Food & Drink

In March 2017, the European Commission published a report evaluating the merits of mandatory nutritional and ingredient labelling for alcoholic beverages (the Report), which concluded that there are no objective grounds justifying the absence of nutrition or ingredient information for alcoholic beverages.

The Proposal

Following publication of the Report, the European Alcoholic Beverages Sector (EABS) representing the wine, beer, spirits and cider sector was invited to respond to ‘consumers’ expectations’ and to present a self-regulatory proposal to the Commission. In March 2018, EABS submitted a self-regulatory proposal that also contained separate annexes highlighting the specific concerns and standpoints of each sector representative (the Proposal). The crux of the EABS proposal was to advocate a flexible self-regulatory approach based on which the nutritional information and the ingredients lists may either be provided on product labels or online, depending on the discretion of the individual business operator.

How the drink industry measures up on mandatory labelling

It is noted that whilst the Proposal sets forth a unified industry approach on the need for flexibility as to the means by which labelling information is presented, there is a lack of consensus between the component trade associations within EABS as to the appropriate methodology when presenting labelling information. These differencing perspectives were helpfully presented in separate annexes to the Proposal. For instance, the Brewers of Europe has been highly vocal in advocating a common position that mandates nutrition and ingredients listings per 100ml. This differs to the position advocated by the spirits industry that underlines the practical and consumer health imperative on ensuring a per-serving (30ml) labelling approach for spirits. Indeed, stakeholders within the spirits industry have questioned whether a rigid adherence to the labelling modalities set out in the Food Information to Consumers Regulation (as amended) (FIC) can be usefully applied to the drinks sector. There are two compelling and practical reasons for maintaining a per serving size approach: (i) firstly, imposing a harmonised labelling obligation by reference to 100ml reference values would present a consumer health risk and would directly conflict with the efforts made by the spirit drinks industry to educate consumers on moderate drinking; and (ii) secondly, reference to calories per 100ml would also be misleading from a nutritional perspective. For instance, according to information provided by SpiritsEurope, a drink of spirits could show up as some 240 calories per 100 ml, while a beer would only have about 40 calories.

Next steps

The Commission is currently assessing the Proposal and if it considers it insufficient or unsatisfactory, it will launch an impact assessment on possible regulatory and non-regulatory intervention. Whilst we await the Commission’s assessment of the Proposal, there is an emerging consensus that the Commission is leaning towards regulatory intervention that will impose mandatory nutritional and ingredients labelling for alcoholic beverages. From a regulators perspective, there is a delicate balance to strike between introducing a regulatory burden that on the one hand imposes a consistent obligation upon all producers to provide intelligible and practical information whilst also ensuring that labelling requirements are sufficiently flexible to distinguish between differing product strengths and formulations. The demarcation between spirits and beer and cider products is a striking example of this challenge. It remains to be seen how the Commission will interpret this distinction.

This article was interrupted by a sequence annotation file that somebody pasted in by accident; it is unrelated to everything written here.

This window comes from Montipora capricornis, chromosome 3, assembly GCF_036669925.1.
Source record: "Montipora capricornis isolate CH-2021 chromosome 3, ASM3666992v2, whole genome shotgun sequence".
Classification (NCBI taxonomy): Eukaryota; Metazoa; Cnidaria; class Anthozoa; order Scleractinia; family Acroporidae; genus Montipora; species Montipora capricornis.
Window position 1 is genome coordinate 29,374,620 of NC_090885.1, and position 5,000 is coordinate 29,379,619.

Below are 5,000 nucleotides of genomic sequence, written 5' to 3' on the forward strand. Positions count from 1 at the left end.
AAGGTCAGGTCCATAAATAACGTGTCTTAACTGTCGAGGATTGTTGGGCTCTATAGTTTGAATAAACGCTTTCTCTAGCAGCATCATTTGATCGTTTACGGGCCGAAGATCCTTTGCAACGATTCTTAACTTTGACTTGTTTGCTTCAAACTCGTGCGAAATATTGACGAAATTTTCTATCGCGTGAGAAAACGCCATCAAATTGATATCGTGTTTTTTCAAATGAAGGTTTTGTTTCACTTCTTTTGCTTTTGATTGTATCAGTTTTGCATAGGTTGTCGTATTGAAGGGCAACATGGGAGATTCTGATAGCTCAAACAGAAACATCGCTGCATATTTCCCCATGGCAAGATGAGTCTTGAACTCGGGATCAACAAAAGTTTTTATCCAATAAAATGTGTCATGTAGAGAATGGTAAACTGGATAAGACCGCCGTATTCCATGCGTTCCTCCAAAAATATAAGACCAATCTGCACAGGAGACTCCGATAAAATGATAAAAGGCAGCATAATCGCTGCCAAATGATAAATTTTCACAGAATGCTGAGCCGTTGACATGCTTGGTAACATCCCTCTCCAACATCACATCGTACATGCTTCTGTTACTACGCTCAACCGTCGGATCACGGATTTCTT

Conclusion

The drinks industry has emphasised its commitment to ensuring that consumers are provided with meaningful product information to facilitate more informed choices. The Proposal does this by presenting a creative and flexible approach that embraces the potential application of Smart technology as a vehicle for providing nutrition and ingredient labelling for alcoholic beverages.

As a final thought, it is recalled that the Commission declared in its 2010 mission statement for ‘A Digital Agenda for Europe’ that “consumers expect, rightly, that they can access content online at least as effectively as in the offline world”. In light of the increasing ubiquity and accessibility of online content, it is suggested that the Proposal provides the Commission with a creative and practical option that overcomes the limitations of on-label information and addresses consumer demand by facilitating enhanced product labelling information through more meaningful off-label channels.

You can download the full market commentary, Message in a bottle: is it last orders for EU alcohol labelling exemptions? here.

Grant Strachan

Associate at Brodies LLP
Grant is an Associate at Brodies LLP with a specialist focus on food law as well as healthcare regulation under EU and UK law. His practice covers pharmaceuticals, medical devices, food and consumer products.
Grant Strachan